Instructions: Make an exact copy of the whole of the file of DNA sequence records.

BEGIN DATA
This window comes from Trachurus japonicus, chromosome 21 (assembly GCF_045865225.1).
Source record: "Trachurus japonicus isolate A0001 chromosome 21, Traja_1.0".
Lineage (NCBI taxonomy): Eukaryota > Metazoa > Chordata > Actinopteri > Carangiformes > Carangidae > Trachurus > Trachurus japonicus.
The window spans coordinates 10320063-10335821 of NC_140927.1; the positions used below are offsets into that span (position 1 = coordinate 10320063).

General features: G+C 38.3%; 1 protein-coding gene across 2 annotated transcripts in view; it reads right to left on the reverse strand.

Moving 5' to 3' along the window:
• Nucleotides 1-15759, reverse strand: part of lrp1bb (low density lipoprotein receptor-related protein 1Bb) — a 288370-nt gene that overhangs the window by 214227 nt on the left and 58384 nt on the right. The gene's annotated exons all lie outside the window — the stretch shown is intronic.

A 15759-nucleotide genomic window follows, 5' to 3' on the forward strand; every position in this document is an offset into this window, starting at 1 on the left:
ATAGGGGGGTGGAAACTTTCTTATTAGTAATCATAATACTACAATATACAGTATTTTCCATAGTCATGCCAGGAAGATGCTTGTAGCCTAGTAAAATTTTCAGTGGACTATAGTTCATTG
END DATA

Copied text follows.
This window comes from Trachurus japonicus, chromosome 21 (assembly GCF_045865225.1).
Source record: "Trachurus japonicus isolate A0001 chromosome 21, Traja_1.0".
Lineage (NCBI taxonomy): Eukaryota > Metazoa > Chordata > Actinopteri > Carangiformes > Carangidae > Trachurus > Trachurus japonicus.
The window spans coordinates 10320063-10335821 of NC_140927.1; the positions used below are offsets into that span (position 1 = coordinate 10320063).

General features: G+C 38.3%; 1 protein-coding gene across 2 annotated transcripts in view; it reads right to left on the reverse strand.

Moving 5' to 3' along the window:
• Nucleotides 1-15759, reverse strand: part of lrp1bb (low density lipoprotein receptor-related protein 1Bb) — a 288370-nt gene that overhangs the window by 214227 nt on the left and 58384 nt on the right. The gene's annotated exons all lie outside the window — the stretch shown is intronic.

A 15759-nucleotide genomic window follows, 5' to 3' on the forward strand; every position in this document is an offset into this window, starting at 1 on the left:
ATAGGGGGGTGGAAACTTTCTTATTAGTAATCATAATACTACAATATACAGTATTTTCCATAGTCATGCCAGGAAGATGCTTGTAGCCTAGTAAAATTTTCAGTGGACTATAGTTCATTG